1. Individuals of Cryptochiton stelleri, as representatives of the class Placophora, distributed inulin in blood volumes yielding a mean of 43.8% of the wet body weight without shell. Mean cellular water was estimated to be 76%.

2. The two opisthobranch gastropods examined were found to have very large mean blood volumes. Aplysia californicus distributed haemoglobin in 76.2% and mild silver proteinate in 73.1% of the wet body weight. Inulin was distributed in a significantly larger space averaging 79.3% of the body weight, which probably included pericardial and renal spaces. Archidoris sp. distributed inulin in 65.4% of the wet body weight. Mean cellular waters were 74-79% in Aplysia and 83% in Archidoris.

3. Two pulmonate gastropods were studied with inulin which was distributed in a mean space 40.3% of the wet body weight without shell of Achatina fulica, and 36.6% of the wet body weight in Arion ater. The computed cellular waters were 77 and 79%, respectively.

4. Excellent agreement was shown between a marine pelecypod, Mytilus californianus, and a fresh-water pelecypod, Margaritana margaritifera, of similar body size and form. Inulin in the former was distributed in 50.8%, and in the latter inulin and T-1824 in 49% of the wet body weight without shell. The cellular water contents were 80 and 76%, respectively.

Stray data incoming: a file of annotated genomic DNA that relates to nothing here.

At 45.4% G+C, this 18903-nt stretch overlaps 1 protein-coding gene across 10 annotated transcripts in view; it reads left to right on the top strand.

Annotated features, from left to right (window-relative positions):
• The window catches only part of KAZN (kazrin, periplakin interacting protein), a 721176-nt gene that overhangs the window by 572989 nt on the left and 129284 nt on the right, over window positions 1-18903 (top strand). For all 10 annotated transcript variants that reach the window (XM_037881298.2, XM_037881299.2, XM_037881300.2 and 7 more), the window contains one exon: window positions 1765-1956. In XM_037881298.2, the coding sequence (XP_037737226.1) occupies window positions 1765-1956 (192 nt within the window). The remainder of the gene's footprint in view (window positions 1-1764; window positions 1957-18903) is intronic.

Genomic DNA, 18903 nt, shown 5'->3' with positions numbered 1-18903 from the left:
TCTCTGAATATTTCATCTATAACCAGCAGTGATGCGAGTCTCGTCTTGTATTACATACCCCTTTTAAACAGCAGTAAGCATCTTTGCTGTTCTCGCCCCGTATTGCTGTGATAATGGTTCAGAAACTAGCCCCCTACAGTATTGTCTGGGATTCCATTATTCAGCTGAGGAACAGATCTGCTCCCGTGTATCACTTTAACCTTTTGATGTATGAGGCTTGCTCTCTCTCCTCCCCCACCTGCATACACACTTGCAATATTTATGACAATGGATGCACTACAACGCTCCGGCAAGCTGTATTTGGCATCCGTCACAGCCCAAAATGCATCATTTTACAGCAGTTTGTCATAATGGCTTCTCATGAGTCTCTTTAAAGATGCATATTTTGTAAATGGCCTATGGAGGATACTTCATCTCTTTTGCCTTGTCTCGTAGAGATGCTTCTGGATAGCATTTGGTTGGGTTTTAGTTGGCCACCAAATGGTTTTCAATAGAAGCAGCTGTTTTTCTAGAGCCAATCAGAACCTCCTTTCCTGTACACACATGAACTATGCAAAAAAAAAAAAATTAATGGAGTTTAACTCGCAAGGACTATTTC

5. In a single representative of the Cephalopoda--Octopus hongkongensis, it was possible to demonstrate with T-1824 and with HgS a blood volume averaging 5.8% of the wet body weight, constituting a fluid space distinctly different from the tissue fluid space. Inulin was distributed in the entire extracellular space amounting to 28% of the wet body weight. The cell water which was calculated from the mean values obtained was 77%.

Supported in part by a contract with the Office of Naval Research and in part by funds for the support of research in biology and medicine under Initiative 171 of the State of Washington. Work done at the Kerckhof Marine Biological Laboratory of the California Institute of Technology, Marine Biological Laboratory of the University of Hawaii and the Friday Harbor Laboratories of the University of Washington.
 Contribution No. 98 of the Marine Biological Laboratory.